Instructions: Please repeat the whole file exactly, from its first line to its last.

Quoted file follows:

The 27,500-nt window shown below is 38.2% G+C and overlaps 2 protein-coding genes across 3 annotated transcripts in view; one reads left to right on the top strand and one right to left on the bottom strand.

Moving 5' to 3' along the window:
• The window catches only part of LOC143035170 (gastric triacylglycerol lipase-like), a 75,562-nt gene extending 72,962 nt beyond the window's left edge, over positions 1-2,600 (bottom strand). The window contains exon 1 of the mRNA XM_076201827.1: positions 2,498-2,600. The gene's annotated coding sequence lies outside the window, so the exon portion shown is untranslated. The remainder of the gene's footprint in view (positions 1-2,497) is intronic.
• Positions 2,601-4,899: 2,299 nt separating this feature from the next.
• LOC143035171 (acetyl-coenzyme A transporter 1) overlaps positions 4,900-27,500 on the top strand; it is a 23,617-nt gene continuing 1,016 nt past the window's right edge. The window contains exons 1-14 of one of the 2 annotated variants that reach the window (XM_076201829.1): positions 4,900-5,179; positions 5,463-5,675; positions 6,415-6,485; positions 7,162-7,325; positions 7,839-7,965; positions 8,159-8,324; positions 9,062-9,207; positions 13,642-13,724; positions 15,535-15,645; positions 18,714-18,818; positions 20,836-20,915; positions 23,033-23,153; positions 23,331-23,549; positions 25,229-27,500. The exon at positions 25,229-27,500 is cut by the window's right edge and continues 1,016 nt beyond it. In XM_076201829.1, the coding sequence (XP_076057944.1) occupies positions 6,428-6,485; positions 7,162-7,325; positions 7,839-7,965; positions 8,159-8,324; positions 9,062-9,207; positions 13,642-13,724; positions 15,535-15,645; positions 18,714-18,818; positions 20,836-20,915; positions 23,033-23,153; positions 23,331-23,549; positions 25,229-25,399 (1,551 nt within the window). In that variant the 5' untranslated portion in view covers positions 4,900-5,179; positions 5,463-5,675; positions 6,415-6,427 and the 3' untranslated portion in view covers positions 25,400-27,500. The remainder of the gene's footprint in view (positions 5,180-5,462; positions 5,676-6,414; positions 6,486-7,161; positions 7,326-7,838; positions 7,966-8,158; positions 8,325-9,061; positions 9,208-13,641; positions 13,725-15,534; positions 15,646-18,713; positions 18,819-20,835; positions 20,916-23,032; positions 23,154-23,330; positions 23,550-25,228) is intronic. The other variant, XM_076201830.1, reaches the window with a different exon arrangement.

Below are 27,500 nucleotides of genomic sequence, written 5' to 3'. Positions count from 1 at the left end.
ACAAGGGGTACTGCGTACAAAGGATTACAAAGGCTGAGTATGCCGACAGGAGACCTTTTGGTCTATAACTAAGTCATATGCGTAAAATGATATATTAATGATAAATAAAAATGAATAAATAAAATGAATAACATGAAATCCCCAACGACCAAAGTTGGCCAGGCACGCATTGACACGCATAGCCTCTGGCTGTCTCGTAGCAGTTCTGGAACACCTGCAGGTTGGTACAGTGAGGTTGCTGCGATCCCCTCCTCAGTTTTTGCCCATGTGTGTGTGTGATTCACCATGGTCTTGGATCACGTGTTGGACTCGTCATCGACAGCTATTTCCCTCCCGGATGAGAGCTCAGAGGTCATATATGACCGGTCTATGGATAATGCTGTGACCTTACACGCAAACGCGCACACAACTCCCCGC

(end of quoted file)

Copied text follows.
The 27,500-nt window shown below is 38.2% G+C and overlaps 2 protein-coding genes across 3 annotated transcripts in view; one reads left to right on the top strand and one right to left on the bottom strand.

Moving 5' to 3' along the window:
• The window catches only part of LOC143035170 (gastric triacylglycerol lipase-like), a 75,562-nt gene extending 72,962 nt beyond the window's left edge, over positions 1-2,600 (bottom strand). The window contains exon 1 of the mRNA XM_076201827.1: positions 2,498-2,600. The gene's annotated coding sequence lies outside the window, so the exon portion shown is untranslated. The remainder of the gene's footprint in view (positions 1-2,497) is intronic.
• Positions 2,601-4,899: 2,299 nt separating this feature from the next.
• LOC143035171 (acetyl-coenzyme A transporter 1) overlaps positions 4,900-27,500 on the top strand; it is a 23,617-nt gene continuing 1,016 nt past the window's right edge. The window contains exons 1-14 of one of the 2 annotated variants that reach the window (XM_076201829.1): positions 4,900-5,179; positions 5,463-5,675; positions 6,415-6,485; positions 7,162-7,325; positions 7,839-7,965; positions 8,159-8,324; positions 9,062-9,207; positions 13,642-13,724; positions 15,535-15,645; positions 18,714-18,818; positions 20,836-20,915; positions 23,033-23,153; positions 23,331-23,549; positions 25,229-27,500. The exon at positions 25,229-27,500 is cut by the window's right edge and continues 1,016 nt beyond it. In XM_076201829.1, the coding sequence (XP_076057944.1) occupies positions 6,428-6,485; positions 7,162-7,325; positions 7,839-7,965; positions 8,159-8,324; positions 9,062-9,207; positions 13,642-13,724; positions 15,535-15,645; positions 18,714-18,818; positions 20,836-20,915; positions 23,033-23,153; positions 23,331-23,549; positions 25,229-25,399 (1,551 nt within the window). In that variant the 5' untranslated portion in view covers positions 4,900-5,179; positions 5,463-5,675; positions 6,415-6,427 and the 3' untranslated portion in view covers positions 25,400-27,500. The remainder of the gene's footprint in view (positions 5,180-5,462; positions 5,676-6,414; positions 6,486-7,161; positions 7,326-7,838; positions 7,966-8,158; positions 8,325-9,061; positions 9,208-13,641; positions 13,725-15,534; positions 15,646-18,713; positions 18,819-20,835; positions 20,916-23,032; positions 23,154-23,330; positions 23,550-25,228) is intronic. The other variant, XM_076201830.1, reaches the window with a different exon arrangement.

Below are 27,500 nucleotides of genomic sequence, written 5' to 3'. Positions count from 1 at the left end.
ACAAGGGGTACTGCGTACAAAGGATTACAAAGGCTGAGTATGCCGACAGGAGACCTTTTGGTCTATAACTAAGTCATATGCGTAAAATGATATATTAATGATAAATAAAAATGAATAAATAAAATGAATAACATGAAATCCCCAACGACCAAAGTTGGCCAGGCACGCATTGACACGCATAGCCTCTGGCTGTCTCGTAGCAGTTCTGGAACACCTGCAGGTTGGTACAGTGAGGTTGCTGCGATCCCCTCCTCAGTTTTTGCCCATGTGTGTGTGTGATTCACCATGGTCTTGGATCACGTGTTGGACTCGTCATCGACAGCTATTTCCCTCCCGGATGAGAGCTCAGAGGTCATATATGACCGGTCTATGGATAATGCTGTGACCTTACACGCAAACGCGCACACAACTCCCCGC